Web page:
Friday, May 26, 2006

Coins and Coin Dies

I recently had a inquiry about creating a set of replica Viking Age coin dies. The questioner was wanting to use the dies as part of a living history presentation, and wanted to be able to hand out the coins produced free. This is a general interest version of my reply...

There are two elements to this project - the dies and the disk blanks

On the dies:

I should warn you right up front that I have been ACID ETCHING the patterns in - rather than engraving them. I've tried engraving a couple of times (and did make one set of simple dies that way) - but truthfully have NOT had a lot of luck with the technique. Engraving is its own specialized skill, and requires special tools to undertake correctly.

On my own dies (for the coins seen on the web site) I quite purposely reversed the impressions. I have raised letters and lines - which cut into the disk surface. This was done to create an obvious point of difference between the replicas and the artifacts. (concern over counterfeit) Note that with the acid etch method, it is easily possible to create the more correct incised lines. The etched dies do have a physical action a bit different than engraved ones. Engraved lines are triangular in cross section, so the metal is forced into a sharp peak. Etched lines are somewhat circular in cross section, so do not produce quite the crisp lines as would have been on artifact coins when new.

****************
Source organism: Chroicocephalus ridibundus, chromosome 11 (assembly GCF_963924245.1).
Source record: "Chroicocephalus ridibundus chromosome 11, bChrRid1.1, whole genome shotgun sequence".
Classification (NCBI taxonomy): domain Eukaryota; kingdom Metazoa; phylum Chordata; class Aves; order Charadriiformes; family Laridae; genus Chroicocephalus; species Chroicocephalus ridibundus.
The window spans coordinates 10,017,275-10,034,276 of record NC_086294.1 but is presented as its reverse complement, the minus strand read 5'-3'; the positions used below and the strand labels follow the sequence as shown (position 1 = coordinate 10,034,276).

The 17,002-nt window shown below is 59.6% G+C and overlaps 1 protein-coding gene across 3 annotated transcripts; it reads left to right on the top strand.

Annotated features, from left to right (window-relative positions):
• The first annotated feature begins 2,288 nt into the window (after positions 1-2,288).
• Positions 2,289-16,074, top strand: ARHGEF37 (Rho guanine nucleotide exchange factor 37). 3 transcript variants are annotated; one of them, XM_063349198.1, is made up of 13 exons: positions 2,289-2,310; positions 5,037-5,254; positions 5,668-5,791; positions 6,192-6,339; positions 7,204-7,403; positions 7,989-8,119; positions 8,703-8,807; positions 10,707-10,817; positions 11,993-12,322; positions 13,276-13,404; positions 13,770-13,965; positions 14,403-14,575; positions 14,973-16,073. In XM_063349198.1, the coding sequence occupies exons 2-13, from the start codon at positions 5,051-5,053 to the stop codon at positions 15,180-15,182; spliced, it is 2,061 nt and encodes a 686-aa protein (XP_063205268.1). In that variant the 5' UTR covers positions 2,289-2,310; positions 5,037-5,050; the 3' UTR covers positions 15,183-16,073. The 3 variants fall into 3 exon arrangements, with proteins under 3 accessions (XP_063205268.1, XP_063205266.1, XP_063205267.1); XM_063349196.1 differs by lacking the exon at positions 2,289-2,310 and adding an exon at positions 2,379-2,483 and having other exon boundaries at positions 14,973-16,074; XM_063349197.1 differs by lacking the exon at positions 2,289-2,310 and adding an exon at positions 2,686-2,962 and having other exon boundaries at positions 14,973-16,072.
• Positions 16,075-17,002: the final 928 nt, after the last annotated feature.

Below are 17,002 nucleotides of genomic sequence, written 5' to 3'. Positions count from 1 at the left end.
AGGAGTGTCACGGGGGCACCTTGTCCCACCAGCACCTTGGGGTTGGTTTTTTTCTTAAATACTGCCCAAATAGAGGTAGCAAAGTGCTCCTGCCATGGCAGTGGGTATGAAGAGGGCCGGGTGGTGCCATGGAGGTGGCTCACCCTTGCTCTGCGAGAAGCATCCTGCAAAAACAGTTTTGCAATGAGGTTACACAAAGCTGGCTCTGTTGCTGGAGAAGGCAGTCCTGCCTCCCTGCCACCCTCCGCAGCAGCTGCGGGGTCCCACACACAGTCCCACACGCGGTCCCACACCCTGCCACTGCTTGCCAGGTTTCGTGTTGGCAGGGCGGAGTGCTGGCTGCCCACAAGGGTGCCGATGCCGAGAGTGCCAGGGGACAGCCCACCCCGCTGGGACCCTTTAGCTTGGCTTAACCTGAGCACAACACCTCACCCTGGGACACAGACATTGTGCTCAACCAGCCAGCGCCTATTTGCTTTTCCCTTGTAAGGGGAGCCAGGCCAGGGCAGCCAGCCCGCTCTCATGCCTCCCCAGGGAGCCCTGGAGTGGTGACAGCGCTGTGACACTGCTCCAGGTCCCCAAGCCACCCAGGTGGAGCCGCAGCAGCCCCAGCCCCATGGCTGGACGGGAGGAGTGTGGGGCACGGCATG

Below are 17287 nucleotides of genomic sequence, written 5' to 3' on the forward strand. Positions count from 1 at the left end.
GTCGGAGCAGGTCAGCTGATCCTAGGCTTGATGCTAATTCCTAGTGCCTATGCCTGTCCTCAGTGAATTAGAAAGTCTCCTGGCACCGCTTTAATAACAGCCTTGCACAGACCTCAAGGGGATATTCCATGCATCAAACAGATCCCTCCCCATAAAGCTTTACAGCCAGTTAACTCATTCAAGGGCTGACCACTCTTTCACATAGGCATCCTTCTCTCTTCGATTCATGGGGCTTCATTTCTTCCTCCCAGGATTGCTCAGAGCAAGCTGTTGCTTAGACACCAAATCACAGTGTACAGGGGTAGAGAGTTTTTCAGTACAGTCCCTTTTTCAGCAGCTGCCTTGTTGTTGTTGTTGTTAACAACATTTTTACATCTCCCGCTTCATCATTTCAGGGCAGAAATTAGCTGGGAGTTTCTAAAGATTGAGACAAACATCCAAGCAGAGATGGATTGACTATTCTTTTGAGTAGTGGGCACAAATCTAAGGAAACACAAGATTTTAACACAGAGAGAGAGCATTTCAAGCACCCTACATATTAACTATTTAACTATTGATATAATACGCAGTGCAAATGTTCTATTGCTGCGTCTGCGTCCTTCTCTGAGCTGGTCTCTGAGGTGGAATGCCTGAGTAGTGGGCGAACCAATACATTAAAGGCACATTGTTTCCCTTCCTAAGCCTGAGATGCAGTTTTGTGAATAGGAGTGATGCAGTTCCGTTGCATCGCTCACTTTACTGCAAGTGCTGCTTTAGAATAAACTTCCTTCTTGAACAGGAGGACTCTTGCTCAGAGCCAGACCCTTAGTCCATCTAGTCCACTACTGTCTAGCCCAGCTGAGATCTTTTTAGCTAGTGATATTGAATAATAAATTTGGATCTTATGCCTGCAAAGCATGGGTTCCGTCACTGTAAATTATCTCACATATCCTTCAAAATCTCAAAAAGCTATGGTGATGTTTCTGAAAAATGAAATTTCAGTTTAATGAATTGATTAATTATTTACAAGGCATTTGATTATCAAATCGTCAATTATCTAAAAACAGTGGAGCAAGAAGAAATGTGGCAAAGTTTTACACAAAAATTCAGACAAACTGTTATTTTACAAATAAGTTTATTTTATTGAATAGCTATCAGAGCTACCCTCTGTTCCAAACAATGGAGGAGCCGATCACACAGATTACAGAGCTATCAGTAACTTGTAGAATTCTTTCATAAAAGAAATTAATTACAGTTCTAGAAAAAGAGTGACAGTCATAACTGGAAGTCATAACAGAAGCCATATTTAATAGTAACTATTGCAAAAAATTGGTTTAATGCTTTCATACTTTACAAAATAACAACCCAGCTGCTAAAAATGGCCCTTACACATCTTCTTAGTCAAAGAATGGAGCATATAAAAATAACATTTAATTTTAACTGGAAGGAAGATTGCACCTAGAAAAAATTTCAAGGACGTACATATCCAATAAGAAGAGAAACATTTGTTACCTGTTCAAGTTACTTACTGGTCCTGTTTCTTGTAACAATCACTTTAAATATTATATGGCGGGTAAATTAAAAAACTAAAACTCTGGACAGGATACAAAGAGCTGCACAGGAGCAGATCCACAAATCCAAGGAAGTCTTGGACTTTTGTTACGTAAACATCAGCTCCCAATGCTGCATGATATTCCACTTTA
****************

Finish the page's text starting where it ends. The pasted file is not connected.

I have also mirror imaged the patterns for the same reason (thus two points of difference).

Second part of the dies is the physical shape of the metal itself. I have two sets of dies I use for the two different coins seen on the web site. The first (for the York coins) was made as a 'production' die. It is constructed from a blank of 1045 tool steel. This means the dies are quite durable, my own set has made several thousand impressions in the 12 plus years since I created them. But these are straight polished cylinders of clean steel.
My second set of dies are replicas of the actual dies found at Coppergate. (Mind you - they do have a different pattern on them). These are forged from mild steel. The artifact dies have been upset to one end then forged down to a square tapered peg. Before the etching, I water hardened the mild steel - with sequential hardness towards the base / striking end. So these copy the FORM of the period dies.

I will (and have) created dies both as production and reproduction level of detail, for individuals and museum programs. If anyone out there is seriously interested, please contact me directly. Price is in the hundreds - not thousands (!). I would prefer NOT to duplicate the patterns that I have selected for my own replica silver coins. Note that my customers for the replicas are mainly museum gift shops, as wholesale. I figure my past work in this field and a certain reputation gives me a leg up on any potential competition in that market.

Your second problem is the cost of the disk blanks